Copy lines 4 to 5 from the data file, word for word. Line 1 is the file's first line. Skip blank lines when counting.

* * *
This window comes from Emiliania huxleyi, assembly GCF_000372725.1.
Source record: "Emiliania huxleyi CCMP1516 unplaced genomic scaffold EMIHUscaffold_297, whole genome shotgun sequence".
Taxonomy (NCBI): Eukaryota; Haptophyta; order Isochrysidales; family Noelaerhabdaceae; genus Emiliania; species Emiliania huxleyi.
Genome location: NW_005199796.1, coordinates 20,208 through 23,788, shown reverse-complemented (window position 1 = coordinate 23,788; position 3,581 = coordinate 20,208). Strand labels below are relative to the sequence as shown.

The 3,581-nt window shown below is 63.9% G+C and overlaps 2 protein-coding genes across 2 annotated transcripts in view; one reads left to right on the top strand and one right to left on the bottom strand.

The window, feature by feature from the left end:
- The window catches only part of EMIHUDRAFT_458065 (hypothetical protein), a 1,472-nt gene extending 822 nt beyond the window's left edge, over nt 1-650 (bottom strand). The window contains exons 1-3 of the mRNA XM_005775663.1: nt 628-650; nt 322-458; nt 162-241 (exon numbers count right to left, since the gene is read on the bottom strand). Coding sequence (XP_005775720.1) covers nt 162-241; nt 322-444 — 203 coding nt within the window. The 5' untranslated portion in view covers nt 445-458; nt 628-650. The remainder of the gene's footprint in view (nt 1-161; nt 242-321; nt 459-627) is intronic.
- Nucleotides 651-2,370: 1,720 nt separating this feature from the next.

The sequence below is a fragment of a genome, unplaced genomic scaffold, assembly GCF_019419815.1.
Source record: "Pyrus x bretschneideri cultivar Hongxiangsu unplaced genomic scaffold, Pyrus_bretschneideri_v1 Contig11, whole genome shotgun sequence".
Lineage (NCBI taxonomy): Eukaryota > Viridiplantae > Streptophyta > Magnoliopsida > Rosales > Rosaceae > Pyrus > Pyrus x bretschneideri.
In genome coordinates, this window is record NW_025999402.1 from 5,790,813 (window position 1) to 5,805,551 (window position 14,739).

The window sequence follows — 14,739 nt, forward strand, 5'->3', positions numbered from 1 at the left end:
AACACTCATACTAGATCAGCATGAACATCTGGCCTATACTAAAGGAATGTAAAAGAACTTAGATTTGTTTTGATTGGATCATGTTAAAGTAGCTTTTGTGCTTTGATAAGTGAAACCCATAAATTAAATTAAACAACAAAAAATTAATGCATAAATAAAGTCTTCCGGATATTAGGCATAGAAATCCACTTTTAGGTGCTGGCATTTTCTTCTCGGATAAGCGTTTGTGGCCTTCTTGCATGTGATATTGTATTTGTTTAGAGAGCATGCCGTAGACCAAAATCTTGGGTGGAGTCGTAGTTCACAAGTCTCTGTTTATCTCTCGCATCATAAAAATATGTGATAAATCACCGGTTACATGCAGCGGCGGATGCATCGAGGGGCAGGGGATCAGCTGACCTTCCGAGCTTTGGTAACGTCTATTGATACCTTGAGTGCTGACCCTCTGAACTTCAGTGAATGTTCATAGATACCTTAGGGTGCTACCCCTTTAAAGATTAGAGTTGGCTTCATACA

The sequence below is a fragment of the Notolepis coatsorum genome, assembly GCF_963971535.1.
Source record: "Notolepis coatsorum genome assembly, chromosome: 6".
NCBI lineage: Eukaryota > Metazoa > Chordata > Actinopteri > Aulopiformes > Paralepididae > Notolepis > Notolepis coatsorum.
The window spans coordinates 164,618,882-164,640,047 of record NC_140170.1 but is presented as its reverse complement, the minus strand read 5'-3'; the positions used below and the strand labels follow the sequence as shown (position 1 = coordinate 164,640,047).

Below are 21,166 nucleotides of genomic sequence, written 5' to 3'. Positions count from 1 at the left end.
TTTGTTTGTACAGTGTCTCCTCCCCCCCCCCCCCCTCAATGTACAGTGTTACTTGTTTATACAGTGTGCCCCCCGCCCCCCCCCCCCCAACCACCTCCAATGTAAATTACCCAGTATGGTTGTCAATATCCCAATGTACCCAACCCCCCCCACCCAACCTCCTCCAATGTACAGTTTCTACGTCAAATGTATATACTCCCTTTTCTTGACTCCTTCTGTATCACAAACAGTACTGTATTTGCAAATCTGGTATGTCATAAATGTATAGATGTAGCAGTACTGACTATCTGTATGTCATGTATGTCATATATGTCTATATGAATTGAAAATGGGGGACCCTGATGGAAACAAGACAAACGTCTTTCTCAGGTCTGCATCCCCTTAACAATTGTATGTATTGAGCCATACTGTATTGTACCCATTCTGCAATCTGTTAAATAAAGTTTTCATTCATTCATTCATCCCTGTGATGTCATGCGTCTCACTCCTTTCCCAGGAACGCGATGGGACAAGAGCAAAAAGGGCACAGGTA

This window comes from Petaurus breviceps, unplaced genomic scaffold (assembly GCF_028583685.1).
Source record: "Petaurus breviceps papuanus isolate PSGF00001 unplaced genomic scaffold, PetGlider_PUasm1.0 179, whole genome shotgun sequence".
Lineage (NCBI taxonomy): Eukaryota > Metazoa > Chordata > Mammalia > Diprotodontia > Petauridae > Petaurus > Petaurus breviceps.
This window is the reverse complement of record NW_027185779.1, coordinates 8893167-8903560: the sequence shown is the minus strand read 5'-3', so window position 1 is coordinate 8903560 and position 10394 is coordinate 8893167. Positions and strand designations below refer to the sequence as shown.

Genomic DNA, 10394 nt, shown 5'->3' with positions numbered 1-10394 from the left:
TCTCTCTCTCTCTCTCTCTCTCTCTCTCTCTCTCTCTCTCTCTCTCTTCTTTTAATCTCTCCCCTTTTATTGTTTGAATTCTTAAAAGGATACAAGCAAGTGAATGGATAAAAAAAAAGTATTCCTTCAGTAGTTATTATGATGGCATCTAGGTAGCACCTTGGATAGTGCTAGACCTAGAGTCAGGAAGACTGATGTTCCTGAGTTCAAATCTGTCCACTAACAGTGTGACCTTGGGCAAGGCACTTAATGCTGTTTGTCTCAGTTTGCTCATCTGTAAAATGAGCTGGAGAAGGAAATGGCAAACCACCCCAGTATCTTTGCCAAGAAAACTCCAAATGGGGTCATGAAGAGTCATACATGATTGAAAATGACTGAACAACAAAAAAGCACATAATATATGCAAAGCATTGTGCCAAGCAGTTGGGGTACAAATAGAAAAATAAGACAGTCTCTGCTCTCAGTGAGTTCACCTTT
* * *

Genome location: NW_005199796.1, coordinates 20,208 through 23,788, shown reverse-complemented (window position 1 = coordinate 23,788; position 3,581 = coordinate 20,208). Strand labels below are relative to the sequence as shown.

The 3,581-nt window shown below is 63.9% G+C and overlaps 2 protein-coding genes across 2 annotated transcripts in view; one reads left to right on the top strand and one right to left on the bottom strand.